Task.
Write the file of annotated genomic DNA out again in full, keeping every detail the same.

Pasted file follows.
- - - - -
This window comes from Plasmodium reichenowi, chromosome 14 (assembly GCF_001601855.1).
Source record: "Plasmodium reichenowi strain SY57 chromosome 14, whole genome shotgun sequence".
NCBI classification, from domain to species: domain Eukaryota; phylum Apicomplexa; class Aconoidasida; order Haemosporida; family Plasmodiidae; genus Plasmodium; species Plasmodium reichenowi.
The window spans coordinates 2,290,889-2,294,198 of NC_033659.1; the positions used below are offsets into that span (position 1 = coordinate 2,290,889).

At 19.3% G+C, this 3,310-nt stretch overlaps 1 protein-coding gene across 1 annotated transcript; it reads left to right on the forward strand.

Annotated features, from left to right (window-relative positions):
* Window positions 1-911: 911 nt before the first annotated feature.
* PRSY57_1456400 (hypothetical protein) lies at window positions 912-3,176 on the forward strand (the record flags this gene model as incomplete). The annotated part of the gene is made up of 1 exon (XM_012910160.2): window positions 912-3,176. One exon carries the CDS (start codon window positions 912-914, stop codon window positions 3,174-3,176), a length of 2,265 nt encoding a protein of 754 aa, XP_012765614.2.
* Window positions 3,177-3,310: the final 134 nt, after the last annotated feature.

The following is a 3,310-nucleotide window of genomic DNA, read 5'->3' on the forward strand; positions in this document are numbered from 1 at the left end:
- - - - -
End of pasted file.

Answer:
This window comes from Plasmodium reichenowi, chromosome 14 (assembly GCF_001601855.1).
Source record: "Plasmodium reichenowi strain SY57 chromosome 14, whole genome shotgun sequence".
NCBI classification, from domain to species: domain Eukaryota; phylum Apicomplexa; class Aconoidasida; order Haemosporida; family Plasmodiidae; genus Plasmodium; species Plasmodium reichenowi.
The window spans coordinates 2,290,889-2,294,198 of NC_033659.1; the positions used below are offsets into that span (position 1 = coordinate 2,290,889).

At 19.3% G+C, this 3,310-nt stretch overlaps 1 protein-coding gene across 1 annotated transcript; it reads left to right on the forward strand.

Annotated features, from left to right (window-relative positions):
* Window positions 1-911: 911 nt before the first annotated feature.
* PRSY57_1456400 (hypothetical protein) lies at window positions 912-3,176 on the forward strand (the record flags this gene model as incomplete). The annotated part of the gene is made up of 1 exon (XM_012910160.2): window positions 912-3,176. One exon carries the CDS (start codon window positions 912-914, stop codon window positions 3,174-3,176), a length of 2,265 nt encoding a protein of 754 aa, XP_012765614.2.
* Window positions 3,177-3,310: the final 134 nt, after the last annotated feature.

The following is a 3,310-nucleotide window of genomic DNA, read 5'->3' on the forward strand; positions in this document are numbered from 1 at the left end: